News / Africa

    S. Sudan Could Drop Austerity Budget as Oil Flows

    Pipelines criss-cross the Paloch oil field in South Sudan, where oil is the backbone of the economy.
    Pipelines criss-cross the Paloch oil field in South Sudan, where oil is the backbone of the economy.
    Andrew Green
    South Sudan’s Council of Ministers has submitted a $5.6 billion dollar national budget to parliament for the new fiscal year, more than double the country’s current austerity budget.

    But officials warned that they are prepared to slash spending if oil production is shut down again over a new row with Sudan, which has accused Juba of backing rebels in the north and threatened to stop shipping South Sudanese oil, the backbone of the new country's economy.

    The South Sudanese government imposed an austerity budget after it shut down oil production in early 2012 following a disagreement with Khartoum about the cost of transporting oil through pipelines in Sudan to export ports. Crude oil sales account for 98 percent of the South Sudan's revenue.

    The country’s new fiscal year starts in July, but austerity measures, which budget for about $1 billion in spending every six months, will remain in place through the end of the year, even though South Sudan resumed oil production in April, said government spokesman Barnaba Marial Benjamin.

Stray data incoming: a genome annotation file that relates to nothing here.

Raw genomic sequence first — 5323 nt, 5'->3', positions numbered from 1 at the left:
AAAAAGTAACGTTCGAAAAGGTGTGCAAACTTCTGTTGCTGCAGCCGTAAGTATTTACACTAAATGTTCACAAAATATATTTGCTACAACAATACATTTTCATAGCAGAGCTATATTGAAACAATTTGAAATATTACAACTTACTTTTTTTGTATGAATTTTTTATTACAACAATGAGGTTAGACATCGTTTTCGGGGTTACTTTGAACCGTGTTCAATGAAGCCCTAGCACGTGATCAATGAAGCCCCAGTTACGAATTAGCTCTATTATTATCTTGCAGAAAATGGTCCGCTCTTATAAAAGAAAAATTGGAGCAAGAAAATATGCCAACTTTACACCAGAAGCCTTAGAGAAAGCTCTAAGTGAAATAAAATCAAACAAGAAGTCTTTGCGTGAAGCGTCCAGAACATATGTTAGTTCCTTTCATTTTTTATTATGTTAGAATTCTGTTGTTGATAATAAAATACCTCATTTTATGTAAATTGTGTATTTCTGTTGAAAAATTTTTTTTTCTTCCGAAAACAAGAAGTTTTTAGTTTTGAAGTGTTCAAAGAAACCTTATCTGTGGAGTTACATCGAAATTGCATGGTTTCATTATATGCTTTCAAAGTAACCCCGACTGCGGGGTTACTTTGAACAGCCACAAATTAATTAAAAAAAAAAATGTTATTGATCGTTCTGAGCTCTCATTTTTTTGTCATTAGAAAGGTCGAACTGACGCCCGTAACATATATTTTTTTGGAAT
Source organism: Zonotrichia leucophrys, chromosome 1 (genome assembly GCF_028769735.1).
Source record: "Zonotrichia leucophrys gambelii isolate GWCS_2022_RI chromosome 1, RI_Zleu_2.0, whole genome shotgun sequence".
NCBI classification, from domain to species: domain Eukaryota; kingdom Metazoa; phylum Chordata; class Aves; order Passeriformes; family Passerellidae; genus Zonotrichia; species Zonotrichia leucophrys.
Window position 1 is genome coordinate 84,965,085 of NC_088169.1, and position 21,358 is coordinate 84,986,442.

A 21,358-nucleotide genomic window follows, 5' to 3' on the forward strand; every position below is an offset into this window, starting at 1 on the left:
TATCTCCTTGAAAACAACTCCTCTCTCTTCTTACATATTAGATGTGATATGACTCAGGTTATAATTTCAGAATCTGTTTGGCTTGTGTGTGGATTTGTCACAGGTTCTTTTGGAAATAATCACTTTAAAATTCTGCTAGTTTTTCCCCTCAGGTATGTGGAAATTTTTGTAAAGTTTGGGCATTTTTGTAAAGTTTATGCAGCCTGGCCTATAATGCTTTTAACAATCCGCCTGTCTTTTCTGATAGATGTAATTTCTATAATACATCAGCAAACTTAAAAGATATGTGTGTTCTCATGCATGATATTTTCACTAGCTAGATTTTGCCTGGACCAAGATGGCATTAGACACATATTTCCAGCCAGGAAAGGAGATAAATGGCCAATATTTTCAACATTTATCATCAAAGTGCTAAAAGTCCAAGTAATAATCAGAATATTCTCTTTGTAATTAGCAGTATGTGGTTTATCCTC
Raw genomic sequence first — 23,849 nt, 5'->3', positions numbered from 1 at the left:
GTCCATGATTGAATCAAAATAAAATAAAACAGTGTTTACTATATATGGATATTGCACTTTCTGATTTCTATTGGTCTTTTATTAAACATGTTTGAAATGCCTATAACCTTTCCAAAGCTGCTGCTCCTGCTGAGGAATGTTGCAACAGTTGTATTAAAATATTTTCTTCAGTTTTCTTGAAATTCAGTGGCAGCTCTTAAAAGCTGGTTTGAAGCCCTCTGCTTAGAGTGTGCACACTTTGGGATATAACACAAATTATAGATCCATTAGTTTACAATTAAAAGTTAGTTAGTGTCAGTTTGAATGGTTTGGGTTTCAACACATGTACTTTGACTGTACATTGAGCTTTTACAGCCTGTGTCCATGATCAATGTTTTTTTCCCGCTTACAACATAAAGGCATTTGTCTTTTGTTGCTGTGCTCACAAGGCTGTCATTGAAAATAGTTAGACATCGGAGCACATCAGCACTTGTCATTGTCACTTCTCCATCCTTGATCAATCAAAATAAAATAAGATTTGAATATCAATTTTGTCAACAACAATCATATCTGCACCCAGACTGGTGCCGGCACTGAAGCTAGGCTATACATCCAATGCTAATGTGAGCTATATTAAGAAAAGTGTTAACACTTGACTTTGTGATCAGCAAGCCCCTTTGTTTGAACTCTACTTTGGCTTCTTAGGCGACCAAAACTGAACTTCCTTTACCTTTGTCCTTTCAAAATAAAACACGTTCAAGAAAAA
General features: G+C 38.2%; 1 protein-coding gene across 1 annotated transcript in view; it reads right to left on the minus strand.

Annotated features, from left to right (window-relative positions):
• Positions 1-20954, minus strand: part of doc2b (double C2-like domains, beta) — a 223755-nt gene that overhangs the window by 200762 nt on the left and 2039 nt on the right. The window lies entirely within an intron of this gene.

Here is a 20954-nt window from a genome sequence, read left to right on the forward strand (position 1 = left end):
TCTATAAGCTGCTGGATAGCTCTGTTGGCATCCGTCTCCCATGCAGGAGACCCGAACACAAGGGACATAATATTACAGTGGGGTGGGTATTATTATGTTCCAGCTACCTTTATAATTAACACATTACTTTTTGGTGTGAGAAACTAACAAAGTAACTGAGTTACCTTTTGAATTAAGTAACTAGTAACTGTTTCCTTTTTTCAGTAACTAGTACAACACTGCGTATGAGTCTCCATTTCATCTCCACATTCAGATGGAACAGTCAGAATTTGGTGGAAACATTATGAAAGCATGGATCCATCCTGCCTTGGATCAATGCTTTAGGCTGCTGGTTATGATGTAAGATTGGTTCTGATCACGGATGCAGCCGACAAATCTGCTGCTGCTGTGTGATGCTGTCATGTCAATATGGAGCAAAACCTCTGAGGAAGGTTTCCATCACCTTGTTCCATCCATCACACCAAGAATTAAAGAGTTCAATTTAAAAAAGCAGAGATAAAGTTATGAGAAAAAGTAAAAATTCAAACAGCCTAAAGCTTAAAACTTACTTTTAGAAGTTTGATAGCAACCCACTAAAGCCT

If Sudan does not block South Sudanese exports, spending will increase significantly for fiscal year 2014, Marial said.

    “When it is flowing, then there is money which will come… As from January 2014, the budget will revert to 17.33 billion South Sudanese pounds,” or around $4.33 billion, he said. 

    Most of the budgeted money will be used to improve key areas like agriculture, infrastructure, health and education, Marial said, though he declined to provide specific figures for each sector or identify new projects.

    On the other hand, if Khartoum follows through with threats made last week to close the pipeline carrying South Sudanese crude to seaports for export, "a contingency budget can be arranged to exclude the oil revenue,” Marial said. 

    The government would still have non-oil revenue worth an estimated $483 million, a $50 million loan from the World Bank and ongoing donor assistance, he said.

    The proposed budget will be debated in parliament starting next week.

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